An odd, off-kilter film, Computer Chess, has managed to pull off something that no other science fiction story ever has. With its tale of an early 1980s computer chess tournament, it reveals the mundane, silly way that a truly dangerous artificial intelligence might emerge.
Famed indie director Andrew Bujalski has put together a collection of actors and non-actors for what looks like something that was filmed on an old video cassette recorder. It's a grainy black and white document of what happens when a gang of geeks get together at the dawn of the computer age to talk about the future and pit their chess-playing programs against each other for a weekend. Several of the software developers, including the excitable tourney winner Les, are played by real life software developers; and computer scientist Tom is played by University of Chicago computer science professor Gordon Kindlmann.
What emerges is a surprisingly realistic picture of both a time in history – the tail end of the freewheeling 1970s – and a moment in the history of ideas. Put another way, it's about what happens when a group of artificial intelligence developers wind up in the same hotel with a bunch of swingers who are trying to actualize themselves.
We follow the action mostly from the perspective of Peter, Tom's student at Caltech, who is quietly freaking out because his team's software is buggy in unexpected ways. Peter almost never talks, preferring instead to interact with the command line. But actor Patrick Reister — another non-actor who normally works as a film editor — has a marvelously expressive face, and manages to convey Peter's awkwardness, intelligence, and finally anger as the weekend goes on.
Peter wanders the hotel hallways, looking for answers, finding himself in parties where geeks are getting stoned and speculating about how artificial intelligence could end the world – and at one point even stumbling into a hotel room where a husband and wife from the "marriage encounter" group try to seduce him. As I mentioned earlier, the acting is incredibly naturalistic. A lot of the conversations between the scientists and self-actualizers sound exactly like what you really would hear if two such different groups came together in a hotel conference space. That said, there some geek stereotypes straight out of Big Bang Theory. Peter is portrayed as virginal and shy in the extreme, many of the characters are ungainly dorks, and the "one lady" on the MIT team, Shelly, is singled out for weird attention from pretty much everyone.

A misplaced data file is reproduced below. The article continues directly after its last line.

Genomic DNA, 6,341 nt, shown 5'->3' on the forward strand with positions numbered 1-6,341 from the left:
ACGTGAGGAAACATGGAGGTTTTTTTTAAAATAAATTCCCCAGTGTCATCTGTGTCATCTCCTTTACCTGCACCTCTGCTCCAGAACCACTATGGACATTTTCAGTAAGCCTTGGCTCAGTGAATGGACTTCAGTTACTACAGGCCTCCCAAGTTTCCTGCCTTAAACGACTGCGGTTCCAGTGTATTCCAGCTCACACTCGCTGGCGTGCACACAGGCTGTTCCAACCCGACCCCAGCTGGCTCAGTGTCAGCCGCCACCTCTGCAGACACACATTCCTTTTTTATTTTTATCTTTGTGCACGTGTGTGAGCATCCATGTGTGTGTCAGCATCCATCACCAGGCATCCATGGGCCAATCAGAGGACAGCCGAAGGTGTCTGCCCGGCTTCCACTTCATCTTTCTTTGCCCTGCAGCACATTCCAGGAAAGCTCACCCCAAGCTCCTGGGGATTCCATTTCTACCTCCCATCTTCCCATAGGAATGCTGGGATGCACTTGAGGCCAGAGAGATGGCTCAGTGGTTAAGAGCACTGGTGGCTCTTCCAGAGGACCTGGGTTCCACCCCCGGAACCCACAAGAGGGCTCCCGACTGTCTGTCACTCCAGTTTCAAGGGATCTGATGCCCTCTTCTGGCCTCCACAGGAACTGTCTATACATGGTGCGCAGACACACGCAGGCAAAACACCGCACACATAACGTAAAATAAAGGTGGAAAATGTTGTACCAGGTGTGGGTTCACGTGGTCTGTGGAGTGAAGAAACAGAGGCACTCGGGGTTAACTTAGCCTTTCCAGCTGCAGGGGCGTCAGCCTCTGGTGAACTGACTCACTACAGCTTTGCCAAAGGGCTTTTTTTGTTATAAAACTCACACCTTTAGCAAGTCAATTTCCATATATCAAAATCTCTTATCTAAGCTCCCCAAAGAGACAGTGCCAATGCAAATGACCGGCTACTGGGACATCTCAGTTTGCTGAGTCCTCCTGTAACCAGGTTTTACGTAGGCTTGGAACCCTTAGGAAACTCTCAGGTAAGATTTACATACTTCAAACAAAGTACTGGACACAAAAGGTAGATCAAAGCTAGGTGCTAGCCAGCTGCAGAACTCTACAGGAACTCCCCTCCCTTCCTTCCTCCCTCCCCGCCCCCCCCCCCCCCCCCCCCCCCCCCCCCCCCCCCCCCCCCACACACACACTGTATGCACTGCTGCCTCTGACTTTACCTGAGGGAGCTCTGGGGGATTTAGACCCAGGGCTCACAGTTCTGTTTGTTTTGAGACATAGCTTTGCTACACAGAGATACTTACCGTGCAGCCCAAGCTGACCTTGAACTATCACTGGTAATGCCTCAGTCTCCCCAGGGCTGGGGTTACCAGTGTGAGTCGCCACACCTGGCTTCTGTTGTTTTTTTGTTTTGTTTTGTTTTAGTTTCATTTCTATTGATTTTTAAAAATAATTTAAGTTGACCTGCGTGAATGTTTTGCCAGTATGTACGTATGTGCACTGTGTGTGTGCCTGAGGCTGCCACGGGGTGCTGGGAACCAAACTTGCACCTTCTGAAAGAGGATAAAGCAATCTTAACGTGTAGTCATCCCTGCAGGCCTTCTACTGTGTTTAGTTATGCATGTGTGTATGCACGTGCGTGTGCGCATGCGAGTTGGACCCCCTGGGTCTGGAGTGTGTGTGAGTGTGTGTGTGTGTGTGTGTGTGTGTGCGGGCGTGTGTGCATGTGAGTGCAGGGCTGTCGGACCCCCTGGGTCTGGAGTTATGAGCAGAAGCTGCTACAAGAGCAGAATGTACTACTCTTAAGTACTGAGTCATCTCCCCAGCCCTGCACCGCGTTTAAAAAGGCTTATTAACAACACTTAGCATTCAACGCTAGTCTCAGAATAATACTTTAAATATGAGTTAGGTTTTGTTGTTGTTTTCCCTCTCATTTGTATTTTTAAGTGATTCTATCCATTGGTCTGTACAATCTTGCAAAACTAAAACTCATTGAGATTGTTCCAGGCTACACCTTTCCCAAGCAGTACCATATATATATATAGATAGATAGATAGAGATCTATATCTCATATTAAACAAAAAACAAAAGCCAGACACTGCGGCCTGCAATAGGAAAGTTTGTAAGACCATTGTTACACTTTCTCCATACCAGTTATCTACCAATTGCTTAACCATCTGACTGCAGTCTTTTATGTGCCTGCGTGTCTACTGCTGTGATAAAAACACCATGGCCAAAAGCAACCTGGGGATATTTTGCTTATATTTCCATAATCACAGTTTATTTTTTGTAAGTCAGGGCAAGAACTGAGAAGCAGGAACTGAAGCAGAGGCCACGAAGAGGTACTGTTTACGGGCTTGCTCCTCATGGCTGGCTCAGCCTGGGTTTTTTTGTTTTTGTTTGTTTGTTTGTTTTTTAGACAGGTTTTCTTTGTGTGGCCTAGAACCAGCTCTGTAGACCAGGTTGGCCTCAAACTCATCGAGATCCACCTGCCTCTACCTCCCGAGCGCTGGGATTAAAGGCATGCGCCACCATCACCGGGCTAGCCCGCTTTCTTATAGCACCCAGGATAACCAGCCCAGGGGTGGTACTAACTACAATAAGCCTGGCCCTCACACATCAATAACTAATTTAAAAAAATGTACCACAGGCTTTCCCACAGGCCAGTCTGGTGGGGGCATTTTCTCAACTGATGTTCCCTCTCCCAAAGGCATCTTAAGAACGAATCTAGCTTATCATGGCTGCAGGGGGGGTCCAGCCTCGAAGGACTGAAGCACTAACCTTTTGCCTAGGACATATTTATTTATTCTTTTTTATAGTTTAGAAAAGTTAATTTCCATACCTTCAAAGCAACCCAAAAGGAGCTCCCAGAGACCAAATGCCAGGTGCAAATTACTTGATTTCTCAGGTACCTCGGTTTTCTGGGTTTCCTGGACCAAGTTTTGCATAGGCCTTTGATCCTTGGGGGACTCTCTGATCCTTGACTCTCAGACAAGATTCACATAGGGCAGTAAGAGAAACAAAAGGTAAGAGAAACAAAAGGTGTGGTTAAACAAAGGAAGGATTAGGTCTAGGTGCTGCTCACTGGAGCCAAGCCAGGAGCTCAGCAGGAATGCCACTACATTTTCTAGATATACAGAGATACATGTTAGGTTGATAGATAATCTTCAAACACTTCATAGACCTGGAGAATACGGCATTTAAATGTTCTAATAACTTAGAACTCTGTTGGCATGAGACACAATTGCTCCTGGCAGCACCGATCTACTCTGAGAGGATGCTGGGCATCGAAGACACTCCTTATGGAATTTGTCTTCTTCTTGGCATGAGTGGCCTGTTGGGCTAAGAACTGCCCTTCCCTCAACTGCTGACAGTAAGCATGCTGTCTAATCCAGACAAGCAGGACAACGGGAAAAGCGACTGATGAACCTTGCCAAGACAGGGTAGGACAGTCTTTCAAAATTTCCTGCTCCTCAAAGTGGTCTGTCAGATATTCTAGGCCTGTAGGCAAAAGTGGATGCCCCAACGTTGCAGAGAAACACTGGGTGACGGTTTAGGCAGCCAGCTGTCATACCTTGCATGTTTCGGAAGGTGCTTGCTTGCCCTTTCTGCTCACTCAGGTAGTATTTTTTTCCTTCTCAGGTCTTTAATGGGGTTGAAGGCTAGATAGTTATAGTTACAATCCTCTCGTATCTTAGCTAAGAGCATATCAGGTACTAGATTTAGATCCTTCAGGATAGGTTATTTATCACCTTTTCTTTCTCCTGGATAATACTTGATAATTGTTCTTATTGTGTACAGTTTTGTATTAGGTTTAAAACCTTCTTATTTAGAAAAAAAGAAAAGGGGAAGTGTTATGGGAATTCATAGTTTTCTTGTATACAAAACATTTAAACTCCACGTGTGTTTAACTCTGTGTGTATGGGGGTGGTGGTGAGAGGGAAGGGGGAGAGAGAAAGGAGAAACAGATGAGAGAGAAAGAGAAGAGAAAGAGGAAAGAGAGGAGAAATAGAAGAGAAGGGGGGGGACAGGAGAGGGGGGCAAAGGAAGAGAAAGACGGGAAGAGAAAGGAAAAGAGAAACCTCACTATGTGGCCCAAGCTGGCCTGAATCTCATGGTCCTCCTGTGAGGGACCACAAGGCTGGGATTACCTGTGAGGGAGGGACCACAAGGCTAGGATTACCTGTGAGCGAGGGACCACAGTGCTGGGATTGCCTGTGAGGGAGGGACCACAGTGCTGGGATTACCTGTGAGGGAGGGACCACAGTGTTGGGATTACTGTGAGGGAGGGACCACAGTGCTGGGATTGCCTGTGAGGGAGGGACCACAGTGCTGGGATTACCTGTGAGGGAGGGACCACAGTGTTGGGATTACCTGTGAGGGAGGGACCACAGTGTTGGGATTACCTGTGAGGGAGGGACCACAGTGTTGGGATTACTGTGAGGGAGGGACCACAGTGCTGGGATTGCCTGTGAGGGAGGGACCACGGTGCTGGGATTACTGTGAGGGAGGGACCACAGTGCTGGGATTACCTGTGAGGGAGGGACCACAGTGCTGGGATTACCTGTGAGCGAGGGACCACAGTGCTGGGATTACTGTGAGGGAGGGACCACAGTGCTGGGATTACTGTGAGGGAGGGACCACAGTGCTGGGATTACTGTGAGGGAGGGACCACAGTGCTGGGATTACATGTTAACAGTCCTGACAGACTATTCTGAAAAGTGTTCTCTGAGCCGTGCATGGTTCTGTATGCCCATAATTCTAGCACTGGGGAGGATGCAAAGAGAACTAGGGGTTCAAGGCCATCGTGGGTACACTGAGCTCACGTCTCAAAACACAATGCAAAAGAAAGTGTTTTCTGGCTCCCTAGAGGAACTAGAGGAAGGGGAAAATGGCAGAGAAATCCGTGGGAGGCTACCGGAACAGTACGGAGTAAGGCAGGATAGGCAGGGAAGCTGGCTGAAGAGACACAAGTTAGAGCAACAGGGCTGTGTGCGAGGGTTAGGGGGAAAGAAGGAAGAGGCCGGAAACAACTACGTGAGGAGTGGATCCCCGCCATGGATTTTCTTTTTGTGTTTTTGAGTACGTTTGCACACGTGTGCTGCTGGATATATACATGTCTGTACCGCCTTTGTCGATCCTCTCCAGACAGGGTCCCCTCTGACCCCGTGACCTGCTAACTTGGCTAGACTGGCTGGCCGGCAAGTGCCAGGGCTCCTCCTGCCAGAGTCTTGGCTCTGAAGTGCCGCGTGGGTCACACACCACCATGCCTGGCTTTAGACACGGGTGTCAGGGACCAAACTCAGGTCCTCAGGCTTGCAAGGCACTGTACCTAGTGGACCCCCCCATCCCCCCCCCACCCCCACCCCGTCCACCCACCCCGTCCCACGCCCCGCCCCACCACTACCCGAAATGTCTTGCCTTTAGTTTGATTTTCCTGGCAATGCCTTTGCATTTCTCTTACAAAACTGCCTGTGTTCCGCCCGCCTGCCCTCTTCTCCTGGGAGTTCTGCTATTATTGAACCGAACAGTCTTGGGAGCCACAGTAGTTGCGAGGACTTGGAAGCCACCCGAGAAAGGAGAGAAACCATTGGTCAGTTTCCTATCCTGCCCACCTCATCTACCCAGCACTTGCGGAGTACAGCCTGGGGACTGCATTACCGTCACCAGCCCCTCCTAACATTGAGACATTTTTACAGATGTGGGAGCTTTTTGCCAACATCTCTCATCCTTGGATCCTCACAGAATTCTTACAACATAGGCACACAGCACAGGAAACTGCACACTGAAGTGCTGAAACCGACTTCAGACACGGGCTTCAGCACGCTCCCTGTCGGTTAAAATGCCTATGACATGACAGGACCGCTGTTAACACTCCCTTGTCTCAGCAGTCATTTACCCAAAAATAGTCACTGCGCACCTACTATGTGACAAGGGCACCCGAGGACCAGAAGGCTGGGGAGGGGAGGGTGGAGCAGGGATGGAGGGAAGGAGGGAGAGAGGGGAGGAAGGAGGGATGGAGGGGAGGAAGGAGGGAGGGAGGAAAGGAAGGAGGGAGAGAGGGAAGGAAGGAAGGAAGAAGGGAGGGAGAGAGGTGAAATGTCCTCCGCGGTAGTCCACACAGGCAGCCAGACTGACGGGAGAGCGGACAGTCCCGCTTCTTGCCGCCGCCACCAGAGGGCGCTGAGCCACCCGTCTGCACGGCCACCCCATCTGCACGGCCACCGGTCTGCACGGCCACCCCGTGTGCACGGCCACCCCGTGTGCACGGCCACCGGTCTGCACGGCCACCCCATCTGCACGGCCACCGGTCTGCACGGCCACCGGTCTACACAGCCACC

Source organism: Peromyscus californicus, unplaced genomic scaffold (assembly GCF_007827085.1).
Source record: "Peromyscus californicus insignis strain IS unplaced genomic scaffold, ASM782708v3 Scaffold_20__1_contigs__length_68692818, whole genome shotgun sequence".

Still, there are a lot of memorable characters you would never find on TV, like crazy independent programmer Michael Papageorge, a scammer who believes he alone holds the secret key to AI. And then there are the weird marriage encounter people who keep barging into the computer chess area to do their morning rebirth rituals. There's a lot of pleasure to be had in just listening in to these geeks' conversations, and imagining how this weird, obscure event was the birthplace of today's Internet culture.
But the best part is watching how Peter's perspective changes during the weekend, as he begins to figure out why his chess program is working so badly. After a strange conversation with his professor, he has a secret meeting with Shelly from the rival team where he discovers something astonishing about his program. He also realizes that his professor's funding is actually coming from some kind of secret government program. All these details – which bubble up in the background as the tournament goes on – provide a dark counter-narrative to the film's overwhelmingly loopy, comedic tone.
I'm not going to give away what happens, but suffice to say this is a movie that somehow combines the preoccupations of the Terminator franchise with gentle humor and a keen eye for historical detail. If you want to know how Skynet might really have been born, you need to watch Computer Chess. And if you just want to hang out with some groovy nerds who are debating the Singularity, you can come for that too.
Computer Chess is out now as a direct download and on iTunes.